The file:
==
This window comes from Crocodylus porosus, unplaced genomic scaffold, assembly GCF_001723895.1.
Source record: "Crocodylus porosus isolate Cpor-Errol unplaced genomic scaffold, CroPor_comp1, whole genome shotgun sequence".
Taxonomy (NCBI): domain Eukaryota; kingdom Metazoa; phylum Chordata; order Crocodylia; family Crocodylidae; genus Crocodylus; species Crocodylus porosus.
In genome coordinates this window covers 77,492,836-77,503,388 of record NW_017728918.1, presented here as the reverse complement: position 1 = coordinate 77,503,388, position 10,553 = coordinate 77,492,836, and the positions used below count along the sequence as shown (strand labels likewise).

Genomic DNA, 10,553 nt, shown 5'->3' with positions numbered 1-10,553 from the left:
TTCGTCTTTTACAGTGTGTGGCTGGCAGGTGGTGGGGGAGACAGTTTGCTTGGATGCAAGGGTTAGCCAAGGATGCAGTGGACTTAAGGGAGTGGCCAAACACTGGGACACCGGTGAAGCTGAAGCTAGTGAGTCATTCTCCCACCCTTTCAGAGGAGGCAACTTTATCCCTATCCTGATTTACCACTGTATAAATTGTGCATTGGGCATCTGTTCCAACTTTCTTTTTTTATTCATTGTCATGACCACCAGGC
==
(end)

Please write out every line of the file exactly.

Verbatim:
This window comes from Crocodylus porosus, unplaced genomic scaffold, assembly GCF_001723895.1.
Source record: "Crocodylus porosus isolate Cpor-Errol unplaced genomic scaffold, CroPor_comp1, whole genome shotgun sequence".
Taxonomy (NCBI): domain Eukaryota; kingdom Metazoa; phylum Chordata; order Crocodylia; family Crocodylidae; genus Crocodylus; species Crocodylus porosus.
In genome coordinates this window covers 77,492,836-77,503,388 of record NW_017728918.1, presented here as the reverse complement: position 1 = coordinate 77,503,388, position 10,553 = coordinate 77,492,836, and the positions used below count along the sequence as shown (strand labels likewise).

Genomic DNA, 10,553 nt, shown 5'->3' with positions numbered 1-10,553 from the left:
TTCGTCTTTTACAGTGTGTGGCTGGCAGGTGGTGGGGGAGACAGTTTGCTTGGATGCAAGGGTTAGCCAAGGATGCAGTGGACTTAAGGGAGTGGCCAAACACTGGGACACCGGTGAAGCTGAAGCTAGTGAGTCATTCTCCCACCCTTTCAGAGGAGGCAACTTTATCCCTATCCTGATTTACCACTGTATAAATTGTGCATTGGGCATCTGTTCCAACTTTCTTTTTTTATTCATTGTCATGACCACCAGGC